The victim of a hit-and-run driver Tuesday night is recovering, but said he would be doing even better if the driver of the vehicle that struck him would turn himself in to police.
“We don’t mean any ill will,” Juneau resident Manual Antonio Mendoza, 70, said. “We just want to believe in being human.”
Mendoza was struck in the 6500 block of Glacier Highway at about 11:10 p.m. after he had picked up his wife at Walmart. The elderly couple both work there, Mendoza has the morning shift, and his wife the evening shift.
“I always walk her home,” Mendoza said. “It is a nice time for us to have a walk together.”
According to a Juneau Police Department press release, Mendoza was crossing westbound just outside the crosswalk when he was struck by a sports utility vehicle traveling outbound on Glacier Highway.
A Walmart store video released to JPD and posted on their website shows the hit and run. The vehicle pauses momentarily after striking Mendoza and then speeds away. Witnesses also stated to the police the vehicle slowed after the collision and then accelerated rapidly away from the area.
“It was coming very fast,” Mendoza’s wife said. “I was able to get out of the way, maybe I am a little younger than my husband.”
She did not want to give her name for fear the driver may want to harm them, although she stated they did not recognize the vehicle.
“We don’t know where the driver may live,” she said. “He may live next to us. We are the victims. We don’t know what is in his mind.”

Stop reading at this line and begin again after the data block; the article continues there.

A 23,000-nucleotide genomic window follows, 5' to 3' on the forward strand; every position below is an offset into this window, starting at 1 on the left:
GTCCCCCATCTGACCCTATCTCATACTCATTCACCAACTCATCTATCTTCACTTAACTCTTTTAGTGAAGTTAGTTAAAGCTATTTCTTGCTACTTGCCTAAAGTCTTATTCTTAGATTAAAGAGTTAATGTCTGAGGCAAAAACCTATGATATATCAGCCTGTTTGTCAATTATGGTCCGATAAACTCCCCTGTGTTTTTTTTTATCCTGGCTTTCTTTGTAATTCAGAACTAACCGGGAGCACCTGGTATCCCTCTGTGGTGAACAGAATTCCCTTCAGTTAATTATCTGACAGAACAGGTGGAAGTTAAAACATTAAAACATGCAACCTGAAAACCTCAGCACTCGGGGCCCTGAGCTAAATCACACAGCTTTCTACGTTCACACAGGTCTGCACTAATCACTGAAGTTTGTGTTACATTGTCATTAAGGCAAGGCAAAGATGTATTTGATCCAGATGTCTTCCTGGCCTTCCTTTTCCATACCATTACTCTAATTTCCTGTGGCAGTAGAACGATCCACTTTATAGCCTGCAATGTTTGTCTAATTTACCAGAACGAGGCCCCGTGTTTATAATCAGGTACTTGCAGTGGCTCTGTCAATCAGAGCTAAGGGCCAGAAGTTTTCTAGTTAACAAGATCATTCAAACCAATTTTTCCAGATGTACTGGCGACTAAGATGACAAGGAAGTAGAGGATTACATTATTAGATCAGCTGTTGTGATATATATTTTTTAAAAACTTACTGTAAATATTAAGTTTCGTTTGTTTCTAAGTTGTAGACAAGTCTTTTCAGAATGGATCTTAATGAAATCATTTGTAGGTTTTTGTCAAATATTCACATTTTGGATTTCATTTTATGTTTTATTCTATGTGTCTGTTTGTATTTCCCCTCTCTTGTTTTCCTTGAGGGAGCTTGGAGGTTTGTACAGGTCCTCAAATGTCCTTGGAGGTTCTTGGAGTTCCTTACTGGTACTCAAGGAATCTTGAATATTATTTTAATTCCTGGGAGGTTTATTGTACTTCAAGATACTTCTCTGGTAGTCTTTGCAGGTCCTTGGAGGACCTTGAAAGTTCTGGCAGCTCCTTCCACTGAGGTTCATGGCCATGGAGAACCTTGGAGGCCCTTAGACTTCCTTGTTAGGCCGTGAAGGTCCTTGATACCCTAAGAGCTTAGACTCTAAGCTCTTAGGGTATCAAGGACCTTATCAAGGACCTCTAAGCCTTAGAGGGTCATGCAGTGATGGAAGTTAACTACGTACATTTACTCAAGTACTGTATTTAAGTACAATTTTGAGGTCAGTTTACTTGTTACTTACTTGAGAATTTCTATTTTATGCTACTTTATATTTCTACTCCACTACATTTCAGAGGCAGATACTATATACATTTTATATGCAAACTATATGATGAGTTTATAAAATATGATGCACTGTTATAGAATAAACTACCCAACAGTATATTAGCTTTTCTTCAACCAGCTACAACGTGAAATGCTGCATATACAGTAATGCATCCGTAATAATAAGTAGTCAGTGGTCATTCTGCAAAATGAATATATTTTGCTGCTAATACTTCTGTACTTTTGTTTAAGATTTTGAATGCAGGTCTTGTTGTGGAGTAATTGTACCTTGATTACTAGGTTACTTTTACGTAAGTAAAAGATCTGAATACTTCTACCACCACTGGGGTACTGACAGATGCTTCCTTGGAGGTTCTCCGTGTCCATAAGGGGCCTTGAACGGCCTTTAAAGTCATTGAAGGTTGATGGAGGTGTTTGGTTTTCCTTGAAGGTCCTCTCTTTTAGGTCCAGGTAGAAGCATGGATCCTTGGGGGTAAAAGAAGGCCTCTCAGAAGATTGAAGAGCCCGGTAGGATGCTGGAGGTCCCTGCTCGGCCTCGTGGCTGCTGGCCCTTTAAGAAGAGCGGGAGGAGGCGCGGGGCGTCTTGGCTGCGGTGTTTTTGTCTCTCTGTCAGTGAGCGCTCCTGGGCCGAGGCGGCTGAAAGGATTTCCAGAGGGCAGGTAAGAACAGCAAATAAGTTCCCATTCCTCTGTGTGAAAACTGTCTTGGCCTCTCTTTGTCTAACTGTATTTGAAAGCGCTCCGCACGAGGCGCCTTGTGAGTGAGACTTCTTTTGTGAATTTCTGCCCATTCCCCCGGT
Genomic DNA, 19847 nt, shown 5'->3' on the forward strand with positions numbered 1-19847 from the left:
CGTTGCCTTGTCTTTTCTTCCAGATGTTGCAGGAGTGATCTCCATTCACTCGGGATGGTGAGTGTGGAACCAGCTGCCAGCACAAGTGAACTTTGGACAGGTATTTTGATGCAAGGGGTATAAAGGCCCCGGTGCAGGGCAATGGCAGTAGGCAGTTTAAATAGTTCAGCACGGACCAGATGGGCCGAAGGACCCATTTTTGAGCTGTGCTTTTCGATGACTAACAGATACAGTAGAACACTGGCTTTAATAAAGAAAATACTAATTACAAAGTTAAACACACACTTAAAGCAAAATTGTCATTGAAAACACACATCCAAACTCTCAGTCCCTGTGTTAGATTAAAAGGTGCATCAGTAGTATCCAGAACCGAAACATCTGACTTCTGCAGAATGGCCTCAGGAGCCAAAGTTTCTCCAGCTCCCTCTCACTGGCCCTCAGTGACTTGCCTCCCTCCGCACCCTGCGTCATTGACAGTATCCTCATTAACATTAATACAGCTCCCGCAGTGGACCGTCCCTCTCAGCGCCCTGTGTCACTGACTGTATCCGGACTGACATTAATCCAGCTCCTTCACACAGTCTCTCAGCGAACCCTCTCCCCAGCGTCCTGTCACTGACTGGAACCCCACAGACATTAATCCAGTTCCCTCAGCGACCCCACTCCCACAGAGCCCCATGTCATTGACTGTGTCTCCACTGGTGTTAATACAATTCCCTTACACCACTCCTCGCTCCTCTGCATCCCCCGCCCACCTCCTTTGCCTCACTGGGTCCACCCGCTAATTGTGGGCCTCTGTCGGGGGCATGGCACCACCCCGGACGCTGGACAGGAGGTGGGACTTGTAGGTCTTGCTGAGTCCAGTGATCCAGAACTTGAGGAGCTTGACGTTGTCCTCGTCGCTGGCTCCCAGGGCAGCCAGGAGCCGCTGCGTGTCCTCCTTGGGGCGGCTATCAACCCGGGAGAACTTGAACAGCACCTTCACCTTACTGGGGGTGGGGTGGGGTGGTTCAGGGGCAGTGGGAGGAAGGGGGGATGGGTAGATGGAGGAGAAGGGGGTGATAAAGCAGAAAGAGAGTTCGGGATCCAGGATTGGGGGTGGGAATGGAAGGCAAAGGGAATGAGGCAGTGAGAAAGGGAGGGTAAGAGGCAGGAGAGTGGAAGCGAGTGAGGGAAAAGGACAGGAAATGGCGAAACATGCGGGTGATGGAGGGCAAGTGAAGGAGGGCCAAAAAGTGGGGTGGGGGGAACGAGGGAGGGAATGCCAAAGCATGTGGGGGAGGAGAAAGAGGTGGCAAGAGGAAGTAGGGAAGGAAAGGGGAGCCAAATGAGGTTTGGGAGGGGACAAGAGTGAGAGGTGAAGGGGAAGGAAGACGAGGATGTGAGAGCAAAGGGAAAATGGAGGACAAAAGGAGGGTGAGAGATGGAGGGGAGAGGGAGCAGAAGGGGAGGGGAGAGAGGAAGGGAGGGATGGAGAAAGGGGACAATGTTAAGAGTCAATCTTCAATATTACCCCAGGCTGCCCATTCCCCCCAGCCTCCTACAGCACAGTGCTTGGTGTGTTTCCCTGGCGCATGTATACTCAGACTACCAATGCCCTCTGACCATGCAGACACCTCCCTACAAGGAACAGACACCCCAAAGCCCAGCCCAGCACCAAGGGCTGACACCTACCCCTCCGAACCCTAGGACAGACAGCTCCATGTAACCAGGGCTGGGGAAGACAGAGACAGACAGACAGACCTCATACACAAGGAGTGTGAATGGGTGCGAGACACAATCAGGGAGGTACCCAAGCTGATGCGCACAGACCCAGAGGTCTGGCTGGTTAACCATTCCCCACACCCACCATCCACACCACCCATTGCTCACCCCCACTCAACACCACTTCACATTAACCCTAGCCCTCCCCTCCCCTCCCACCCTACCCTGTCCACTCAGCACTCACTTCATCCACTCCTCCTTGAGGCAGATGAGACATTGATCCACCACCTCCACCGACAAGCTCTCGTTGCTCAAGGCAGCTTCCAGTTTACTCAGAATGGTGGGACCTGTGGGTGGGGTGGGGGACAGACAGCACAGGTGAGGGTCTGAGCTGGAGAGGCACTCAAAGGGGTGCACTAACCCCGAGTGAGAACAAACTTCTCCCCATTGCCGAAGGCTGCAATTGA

The impact grazed Mendoza and caused him to fall backward. He was taken to Bartlett Regional Hospital.
Mendoza has suffered what he explained as “a broken left arm and broken right leg.”
According to the victim he will miss approximately six weeks of work. His wife is currently on vacation leave to care for him but doesn’t know how much longer she can afford to do that.
“Walmart has been very good to us,” Mendoza said. “But the bills are going to pile up.”
The Mendozas have been in Juneau almost three years. Their families are in the Philippines.
“You must face the accident you did,” Mendoza’s wife stated to the driver of the vehicle that struck her husband. “We don’t want to be inhuman. Maybe you don’t want to be inhuman either. Don’t be afraid to talk to us, and everything will be OK. Lets talk.”
“We don’t think you did it intentionally,” added Mendoza.
JPD has several leads in the case and the investigation is ongoing. The video of the collision had more than 2,100 hits when it was first posted and numerous phone calls have come to the department with information on various colored vehicles matching the vehicle shown.
“At this point we are sifting through anything that came in and trying to see if there is something substantive that we can work off of,” JPD Sgt. David Wrightson said.
• Contact reporter Klas Stolpe at 523-2263 or at firstname.lastname@example.org.